"Madeline. A Domestic Tale" by Felicia Hemans (1793-1835) Records of Woman: With Other Poems. Edinburgh: William Blackwood, & London: T. Cadell, 1828, second edition. pp. 144-149.
Who should it be?–Where shouldst thou look for kindness?
When we are sick where can we turn for succour;
When we are wretched where can we complain;
And when the world looks cold and surly on us,
Where can we go to meet a warmer eye
With such sure confidence as to a mother?
"MY child, my child, thou leav'st me!–I shall hear
The gentle voice no more that blest mine ear
With its first utterance; I shall miss the sound
Of thy light step amidst the flowers around,
And thy soft-breathing hymn at twilight's close,
And thy "Good-night" at parting for repose.
Under the vine-leaves I shall sit alone,
And the low breeze will have a mournful tone
Amidst their tendrils, while I think of thee,
My child! and thou, along the moonlight sea,
With a soft sadness haply in thy glance,
Shalt watch thine own, thy pleasant land of France,
Fading to air.–Yet blessings with thee go!
Love guard thee, gentlest! and the exile's wo
From thy young heart be far! And sorrow not
For me, sweet daughter! in my lonely lot,
God shall be with me.–Now, farewell! farewell!
Thou that hast been what words may never tell
Unto thy mother's bosom, since the days
When thou wert pillow'd there, and wont to raise
In sudden laughter thence thy loving eye
That still sought mine:–these moments are gone by,
Thou too must go, my flower!–Yet with thee dwell
The peace of God!–One, one more gaze–farewell!"
This was a mother's parting with her child,
A young meek bride, on whom fair fortune smil'd,
And wooed her with a voice of love away
From childhood's home; yet there, with fond delay,
She linger'd on the threshold, heard the note
Of her cag'd bird thro' trellis'd rose-leaves float,
And fell upon her mother's neck, and wept,
Whilst old remembrances, that long had slept,
Gush'd o'er her soul, and many a vanish'd day,
As in one picture traced, before her lay.
But the farewell was said; and on the deep,
When its breast heav'd in sunset's golden sleep,
With a calm'd heart, young Madeline ere long,
Pour'd forth her own sweet solemn vesper-song,
Breathing of home: thro' stillness heard afar,
And duly rising with the first pale star,
That voice was on the waters; till at last
The sounding ocean-solitudes were pass'd,
And the bright land was reach'd, the youthful world
That glows along the West: the sails were furl'd
In its clear sunshine, and the gentle bride
Look'd on the home that promis'd hearts untried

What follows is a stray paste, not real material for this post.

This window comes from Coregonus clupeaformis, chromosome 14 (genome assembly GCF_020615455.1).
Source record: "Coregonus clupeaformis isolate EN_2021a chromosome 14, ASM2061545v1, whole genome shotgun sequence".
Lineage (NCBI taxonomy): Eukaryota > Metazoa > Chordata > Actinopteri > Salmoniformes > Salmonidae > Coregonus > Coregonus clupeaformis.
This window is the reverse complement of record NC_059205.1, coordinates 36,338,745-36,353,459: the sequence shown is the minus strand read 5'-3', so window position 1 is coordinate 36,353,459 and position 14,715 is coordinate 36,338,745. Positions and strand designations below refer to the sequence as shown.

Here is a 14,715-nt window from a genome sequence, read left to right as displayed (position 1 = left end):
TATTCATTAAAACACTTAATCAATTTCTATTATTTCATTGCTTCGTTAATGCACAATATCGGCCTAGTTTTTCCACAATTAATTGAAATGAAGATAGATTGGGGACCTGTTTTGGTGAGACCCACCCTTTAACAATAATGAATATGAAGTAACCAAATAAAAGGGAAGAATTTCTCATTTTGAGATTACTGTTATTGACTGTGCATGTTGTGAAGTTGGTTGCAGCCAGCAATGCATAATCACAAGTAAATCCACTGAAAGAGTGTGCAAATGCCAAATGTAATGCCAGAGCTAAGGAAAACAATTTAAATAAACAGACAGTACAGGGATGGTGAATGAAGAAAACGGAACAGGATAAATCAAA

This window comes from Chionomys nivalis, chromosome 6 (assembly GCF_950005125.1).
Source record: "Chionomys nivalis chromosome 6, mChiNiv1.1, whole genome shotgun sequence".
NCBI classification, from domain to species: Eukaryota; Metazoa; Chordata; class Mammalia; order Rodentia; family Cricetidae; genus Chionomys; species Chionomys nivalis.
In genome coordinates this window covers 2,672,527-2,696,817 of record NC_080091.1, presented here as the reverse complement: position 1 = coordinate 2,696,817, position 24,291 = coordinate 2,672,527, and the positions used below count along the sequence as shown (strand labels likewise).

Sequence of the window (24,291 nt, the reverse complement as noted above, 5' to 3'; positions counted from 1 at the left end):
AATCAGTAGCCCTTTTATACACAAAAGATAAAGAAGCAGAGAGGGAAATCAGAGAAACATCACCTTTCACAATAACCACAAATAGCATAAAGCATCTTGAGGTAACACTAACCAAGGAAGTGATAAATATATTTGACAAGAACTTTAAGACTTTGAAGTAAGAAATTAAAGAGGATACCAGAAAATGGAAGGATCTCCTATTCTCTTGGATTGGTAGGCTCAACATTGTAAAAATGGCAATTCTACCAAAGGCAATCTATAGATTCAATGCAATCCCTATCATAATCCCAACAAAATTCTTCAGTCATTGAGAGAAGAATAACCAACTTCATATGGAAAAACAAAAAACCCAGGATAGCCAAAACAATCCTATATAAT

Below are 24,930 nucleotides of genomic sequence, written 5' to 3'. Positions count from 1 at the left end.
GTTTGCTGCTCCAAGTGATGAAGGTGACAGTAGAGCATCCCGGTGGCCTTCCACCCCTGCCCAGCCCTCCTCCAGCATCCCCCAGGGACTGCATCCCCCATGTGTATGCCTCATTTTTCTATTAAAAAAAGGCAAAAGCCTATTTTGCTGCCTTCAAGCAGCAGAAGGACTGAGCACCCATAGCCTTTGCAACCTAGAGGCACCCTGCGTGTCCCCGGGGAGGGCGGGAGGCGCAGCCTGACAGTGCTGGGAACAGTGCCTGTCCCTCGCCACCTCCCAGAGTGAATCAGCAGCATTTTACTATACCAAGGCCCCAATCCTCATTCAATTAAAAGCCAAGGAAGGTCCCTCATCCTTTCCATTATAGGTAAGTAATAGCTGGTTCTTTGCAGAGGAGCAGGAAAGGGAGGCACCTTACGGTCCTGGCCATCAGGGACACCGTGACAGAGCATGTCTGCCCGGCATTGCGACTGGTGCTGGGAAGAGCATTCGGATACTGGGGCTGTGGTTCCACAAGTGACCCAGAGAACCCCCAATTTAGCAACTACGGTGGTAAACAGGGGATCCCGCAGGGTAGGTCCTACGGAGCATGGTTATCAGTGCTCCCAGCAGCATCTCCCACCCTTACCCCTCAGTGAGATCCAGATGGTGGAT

A bower of bliss to come.–Alas! we trace
The map of our own paths, and long ere years
With their dull steps the brilliant lines efface,
On sweeps the storm, and blots them out with tears.
That home was darken'd soon: the summer breeze
Welcom'd with death the wanderers from the seas,
Death unto one, and anguish–how forlorn!
To her, that widow'd in her marriage-morn,
Sat in her voiceless dwelling, whence with him
Her bosom's first belov'd, her friend and guide,
Joy had gone forth, and left the green earth dim,
As from the sun shut out on every side,
By the close veil of misery!–Oh! but ill,
When with rich hopes o'erfraught, the young high heart
Bears its first blow!–it knows not yet the part
Which life will teach–to suffer and be still,
And with submissive love to count the flowers
Which yet are spared, and thro' the future hour;
To send no busy dream!–She had not learn'd
Of sorrow till that hour, and therefore turn'd
In weariness from life: then came th' unrest,
The heart-sick yearning of the exile's breast,
The haunting sounds of voices far away,
And household steps: until at last she lay
On her lone couch of sickness, lost in dreams
Of the gay vineyards and blue-rushing streams
In her own sunny land, and murmuring oft
Familiar names, in accents wild, yet soft,
To strangers round that bed, who knew not aught
Of the deep spells wherewith each word was fraught.
To strangers?–Oh! could strangers raise the head
Gently as hers was raised?–did strangers shed
The kindly tears which bath'd that feverish brow
And wasted cheek with half-unconscious flow?
Something was there, that thro' the lingering night
Outwatches patiently the taper's light,
Something that faints not thro' the day's distress,
That fears not toil, that knows not weariness;
Love, true, and perfect love!–Whence came that power,
Uprearing thro' the storm the drooping flower?
Whence?–who can ask?–the wild delirium pass'd,
And from her eyes the spirit look'd at last
Into her mother's face, and wakening knew
The brow's calm grace, the hair's dear silvery hue,
The kind sweet smile of old!–and had she come,
Thus in life's evening, from her distant home,
To save her child?–Ev'n so–nor yet in vain:
In that young heart a light sprung up again,
And lovely still, with so much love to give,
Seem'd this fair world, tho' faded; still to live
Was not to pine forsaken. On the breast
That rock'd her childhood, sinking in soft rest,
"Sweet mother! gentlest mother! can it be?"
The lorn one cried, "and do I look on thee?
Take back thy wanderer from this fatal shore,
Peace shall be ours beneath our vines once more."
* Originally published in the Literary Souvenir for 1828.